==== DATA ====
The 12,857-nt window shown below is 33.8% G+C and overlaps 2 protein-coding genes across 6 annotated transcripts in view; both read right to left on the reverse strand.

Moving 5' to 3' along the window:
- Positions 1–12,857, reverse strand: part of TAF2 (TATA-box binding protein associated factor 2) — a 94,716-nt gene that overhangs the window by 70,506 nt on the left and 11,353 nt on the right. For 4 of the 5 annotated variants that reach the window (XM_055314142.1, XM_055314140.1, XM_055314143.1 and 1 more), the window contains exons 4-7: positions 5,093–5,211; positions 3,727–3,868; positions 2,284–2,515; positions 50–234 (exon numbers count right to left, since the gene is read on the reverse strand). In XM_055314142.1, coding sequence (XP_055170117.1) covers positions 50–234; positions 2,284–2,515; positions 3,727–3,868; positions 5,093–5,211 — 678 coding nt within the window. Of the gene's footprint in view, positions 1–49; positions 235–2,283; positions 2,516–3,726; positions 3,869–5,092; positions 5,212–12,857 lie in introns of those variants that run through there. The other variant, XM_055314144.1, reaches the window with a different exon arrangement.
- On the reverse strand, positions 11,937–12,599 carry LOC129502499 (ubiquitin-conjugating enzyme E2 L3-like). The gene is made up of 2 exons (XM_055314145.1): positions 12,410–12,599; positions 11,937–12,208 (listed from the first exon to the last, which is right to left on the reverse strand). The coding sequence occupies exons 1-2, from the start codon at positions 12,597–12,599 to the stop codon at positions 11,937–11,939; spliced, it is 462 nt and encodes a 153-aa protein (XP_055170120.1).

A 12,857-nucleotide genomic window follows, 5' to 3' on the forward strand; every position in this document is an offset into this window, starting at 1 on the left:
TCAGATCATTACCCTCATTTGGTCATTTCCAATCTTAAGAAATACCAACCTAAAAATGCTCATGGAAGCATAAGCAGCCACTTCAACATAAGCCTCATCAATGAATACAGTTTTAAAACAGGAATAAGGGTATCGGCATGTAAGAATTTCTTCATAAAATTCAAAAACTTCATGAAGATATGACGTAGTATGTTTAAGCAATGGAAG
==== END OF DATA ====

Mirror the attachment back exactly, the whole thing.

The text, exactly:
The 12,857-nt window shown below is 33.8% G+C and overlaps 2 protein-coding genes across 6 annotated transcripts in view; both read right to left on the reverse strand.

Moving 5' to 3' along the window:
- Positions 1–12,857, reverse strand: part of TAF2 (TATA-box binding protein associated factor 2) — a 94,716-nt gene that overhangs the window by 70,506 nt on the left and 11,353 nt on the right. For 4 of the 5 annotated variants that reach the window (XM_055314142.1, XM_055314140.1, XM_055314143.1 and 1 more), the window contains exons 4-7: positions 5,093–5,211; positions 3,727–3,868; positions 2,284–2,515; positions 50–234 (exon numbers count right to left, since the gene is read on the reverse strand). In XM_055314142.1, coding sequence (XP_055170117.1) covers positions 50–234; positions 2,284–2,515; positions 3,727–3,868; positions 5,093–5,211 — 678 coding nt within the window. Of the gene's footprint in view, positions 1–49; positions 235–2,283; positions 2,516–3,726; positions 3,869–5,092; positions 5,212–12,857 lie in introns of those variants that run through there. The other variant, XM_055314144.1, reaches the window with a different exon arrangement.
- On the reverse strand, positions 11,937–12,599 carry LOC129502499 (ubiquitin-conjugating enzyme E2 L3-like). The gene is made up of 2 exons (XM_055314145.1): positions 12,410–12,599; positions 11,937–12,208 (listed from the first exon to the last, which is right to left on the reverse strand). The coding sequence occupies exons 1-2, from the start codon at positions 12,597–12,599 to the stop codon at positions 11,937–11,939; spliced, it is 462 nt and encodes a 153-aa protein (XP_055170120.1).

A 12,857-nucleotide genomic window follows, 5' to 3' on the forward strand; every position in this document is an offset into this window, starting at 1 on the left:
TCAGATCATTACCCTCATTTGGTCATTTCCAATCTTAAGAAATACCAACCTAAAAATGCTCATGGAAGCATAAGCAGCCACTTCAACATAAGCCTCATCAATGAATACAGTTTTAAAACAGGAATAAGGGTATCGGCATGTAAGAATTTCTTCATAAAATTCAAAAACTTCATGAAGATATGACGTAGTATGTTTAAGCAATGGAAG